Important to find right tech and investment balance
Centralising brings host of benefits
IT may come as a surprise to some that the Qualitas Medical Group Sdn Bhd, which operates a chain of 90 clinics around the country, is currently migrating to cloud-based services.
When asked how that is going, executive director Karim Dhala exchanges looks with Dr Junaidi Ismail, associate director of medical services, and laughs nervously.
“We are just starting the migration; ask us again in six months,” he says.
The migration to the cloud was a natural evolution for the group due to the rising volumes of data and increasing network demands.
To Karim, technology has always been part and parcel of healthcare, just that now that relationship is deepening. At the same time, he says one has to find the right balance between investing and relying too much on technology.
“While it is a very powerful tool, you want to be careful that you don’t become too dependant on it. While I say this, at the same time, you also cannot under-invest,” he says.
If that sounds a bit confusing, Karim is really saying that each company has to look at its own operations and see how technology can serve as a tool to make the company operate in an optimum way and to serve its customers better.
He estimates that Qualitas has to date invested above RM1 million into its tech operations. It began its foray into using technology with a clinical management system back in 1998. This was being used by a small clinical group which Qualitas had acquired.
Liking what it saw, it took the bold move of expanding the solution to roll it out through the group.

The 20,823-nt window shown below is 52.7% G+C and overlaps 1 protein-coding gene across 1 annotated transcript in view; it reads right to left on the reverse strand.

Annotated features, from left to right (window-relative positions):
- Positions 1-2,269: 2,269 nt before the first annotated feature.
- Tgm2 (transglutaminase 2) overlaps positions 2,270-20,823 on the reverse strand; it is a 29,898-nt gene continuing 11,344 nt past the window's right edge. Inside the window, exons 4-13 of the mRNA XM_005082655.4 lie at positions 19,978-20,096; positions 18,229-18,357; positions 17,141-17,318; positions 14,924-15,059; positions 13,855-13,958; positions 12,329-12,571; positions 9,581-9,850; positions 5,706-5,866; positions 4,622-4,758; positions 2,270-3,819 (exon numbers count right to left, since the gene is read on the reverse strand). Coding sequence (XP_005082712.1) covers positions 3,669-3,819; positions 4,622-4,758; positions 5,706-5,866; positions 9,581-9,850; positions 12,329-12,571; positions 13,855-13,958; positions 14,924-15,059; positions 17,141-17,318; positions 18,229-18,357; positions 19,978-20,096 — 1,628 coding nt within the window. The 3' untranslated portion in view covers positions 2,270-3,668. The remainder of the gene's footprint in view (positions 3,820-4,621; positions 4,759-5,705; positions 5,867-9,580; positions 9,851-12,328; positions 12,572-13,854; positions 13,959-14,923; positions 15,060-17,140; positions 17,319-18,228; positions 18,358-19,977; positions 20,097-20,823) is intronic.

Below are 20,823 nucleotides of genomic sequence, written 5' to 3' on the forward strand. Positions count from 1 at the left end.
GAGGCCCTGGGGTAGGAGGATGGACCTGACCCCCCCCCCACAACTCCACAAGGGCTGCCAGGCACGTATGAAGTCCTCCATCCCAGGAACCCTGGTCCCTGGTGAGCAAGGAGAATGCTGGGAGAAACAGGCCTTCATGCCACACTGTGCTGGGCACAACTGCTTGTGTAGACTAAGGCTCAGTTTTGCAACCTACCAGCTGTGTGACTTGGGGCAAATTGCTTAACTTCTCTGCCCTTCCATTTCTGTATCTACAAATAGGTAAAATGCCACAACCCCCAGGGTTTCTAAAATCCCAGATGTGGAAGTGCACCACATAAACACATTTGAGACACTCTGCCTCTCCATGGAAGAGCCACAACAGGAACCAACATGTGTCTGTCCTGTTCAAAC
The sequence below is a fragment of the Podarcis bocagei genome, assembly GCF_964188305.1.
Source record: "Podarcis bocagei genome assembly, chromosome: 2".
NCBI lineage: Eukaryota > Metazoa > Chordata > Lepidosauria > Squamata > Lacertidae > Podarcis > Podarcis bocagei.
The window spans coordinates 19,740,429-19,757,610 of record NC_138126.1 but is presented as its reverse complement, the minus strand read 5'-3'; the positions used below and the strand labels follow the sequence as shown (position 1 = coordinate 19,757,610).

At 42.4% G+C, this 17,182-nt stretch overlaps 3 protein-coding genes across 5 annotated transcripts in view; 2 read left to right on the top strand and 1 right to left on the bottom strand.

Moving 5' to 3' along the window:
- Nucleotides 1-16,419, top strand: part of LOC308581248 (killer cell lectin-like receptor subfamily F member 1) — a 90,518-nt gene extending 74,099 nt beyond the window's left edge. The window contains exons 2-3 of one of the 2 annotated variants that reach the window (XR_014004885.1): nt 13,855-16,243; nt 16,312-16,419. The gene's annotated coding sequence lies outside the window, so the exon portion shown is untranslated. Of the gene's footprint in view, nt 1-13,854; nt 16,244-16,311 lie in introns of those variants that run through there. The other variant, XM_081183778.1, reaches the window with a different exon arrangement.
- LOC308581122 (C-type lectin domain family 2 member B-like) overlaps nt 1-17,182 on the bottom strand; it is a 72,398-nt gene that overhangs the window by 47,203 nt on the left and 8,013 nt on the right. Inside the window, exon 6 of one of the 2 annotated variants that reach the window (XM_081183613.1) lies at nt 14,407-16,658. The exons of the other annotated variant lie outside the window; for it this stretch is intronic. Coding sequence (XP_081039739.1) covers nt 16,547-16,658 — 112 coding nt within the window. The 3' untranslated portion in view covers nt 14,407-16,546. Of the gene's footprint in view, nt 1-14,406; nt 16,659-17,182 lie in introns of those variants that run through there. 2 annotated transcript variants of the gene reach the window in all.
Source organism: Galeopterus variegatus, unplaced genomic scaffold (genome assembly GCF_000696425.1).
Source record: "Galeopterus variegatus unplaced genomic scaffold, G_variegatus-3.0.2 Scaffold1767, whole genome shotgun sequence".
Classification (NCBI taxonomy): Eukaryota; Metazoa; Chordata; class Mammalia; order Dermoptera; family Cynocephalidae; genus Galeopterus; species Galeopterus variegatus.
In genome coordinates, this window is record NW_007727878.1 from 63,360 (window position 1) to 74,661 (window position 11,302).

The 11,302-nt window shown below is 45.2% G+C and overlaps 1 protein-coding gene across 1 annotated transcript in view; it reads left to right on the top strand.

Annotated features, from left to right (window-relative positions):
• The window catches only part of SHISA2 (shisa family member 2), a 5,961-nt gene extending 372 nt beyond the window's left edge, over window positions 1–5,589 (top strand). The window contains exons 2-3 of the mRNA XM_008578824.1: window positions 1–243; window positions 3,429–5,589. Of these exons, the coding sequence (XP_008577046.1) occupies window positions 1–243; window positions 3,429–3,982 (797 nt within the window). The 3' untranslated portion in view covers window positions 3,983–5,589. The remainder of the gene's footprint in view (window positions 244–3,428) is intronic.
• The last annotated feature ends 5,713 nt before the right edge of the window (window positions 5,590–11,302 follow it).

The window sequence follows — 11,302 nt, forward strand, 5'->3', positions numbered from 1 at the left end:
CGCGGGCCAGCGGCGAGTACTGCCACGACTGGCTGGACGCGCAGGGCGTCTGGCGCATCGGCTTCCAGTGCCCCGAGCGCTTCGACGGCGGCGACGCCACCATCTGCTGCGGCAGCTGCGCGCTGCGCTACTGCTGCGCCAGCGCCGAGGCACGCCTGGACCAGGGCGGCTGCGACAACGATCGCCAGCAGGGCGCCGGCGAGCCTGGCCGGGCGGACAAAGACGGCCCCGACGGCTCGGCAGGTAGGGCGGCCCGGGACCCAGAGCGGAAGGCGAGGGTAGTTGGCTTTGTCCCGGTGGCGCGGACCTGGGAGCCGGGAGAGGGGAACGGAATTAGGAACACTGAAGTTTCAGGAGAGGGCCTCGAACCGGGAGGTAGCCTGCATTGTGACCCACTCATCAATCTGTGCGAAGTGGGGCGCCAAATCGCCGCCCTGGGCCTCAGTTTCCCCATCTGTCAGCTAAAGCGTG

“We actually did our own development and added some modules like patient registration and the dispensing of medicine which then got integrated to our backend systems like accounting and billing, and our management information systems (MIS).”
The idea was to have a one-time key-in of information which then flows to various other related workflow processes. Qualitas wanted to get away from the manual printing and faxing that went on throughout its clinics which would flood into HQ from where the data would be manually keyed into a spreadsheet before it was processed.
While one would think improving on and expanding the basic clinical management software they had to one with these functionalities was good enough, in 2004, Qualitas went one step further by getting a software company in India to rewrite a clinical management system based on its particular requirements and business model.
“It was a company in Bangalore that specialises in healthcare. The solution we got in the end was totally integrated, including to our central buying warehouse,” says Karim.
It was initially written on Microsoft Corp’s Visual Basic programming language and then moved to the .NET platform, and now is about to become web-enabled – that is, via cloud computing.
Thanks to the smart use of technology, what used to take weeks and months today takes 30 minutes to process, as everything from Qualitas’ 90 direct clinics and over 100 partner clinics is done online and sent to a central server. While those servers sit physically in their HQ, with the current migration to the cloud, those servers will soon be gone with the data sitting in the cloud.
Centralising everything brought a number of benefits to Qualitas, explains Karim. “We were able to monitor trends in drug prescriptions and identify volume buying opportunities. We wanted uniformity in prescribing drugs for certain illnesses and we wanted to maintain low inventory levels.
“The latter was important because in the past, drugs sitting in stock would pass their expiry date, some would go missing and doctors would forget what they had ordered and would re-order drugs!”
With most of its operations in synch today, Karim is a happy man indeed. Having 1.2 million patients going through its clinics a year, Qualitas has to invest in technology with an eye to improving service levels, he says.
“You have to always be thinking about how to add value to the customer and to provide a more competitive proposal to our clinics.”
In fact he says that Qualitas, which has a four-man IT team, is even ready to go real-time and will do so when the market is ready for it. “We have asked some hospitals but they do not think patients nor doctors are ready for it,” he says.
An example of this is a patient scheduling system that will help visitors to private hospitals book their slots to cut down on waiting time.
As usual, technology has to wait for humans to catch up to what it can offer.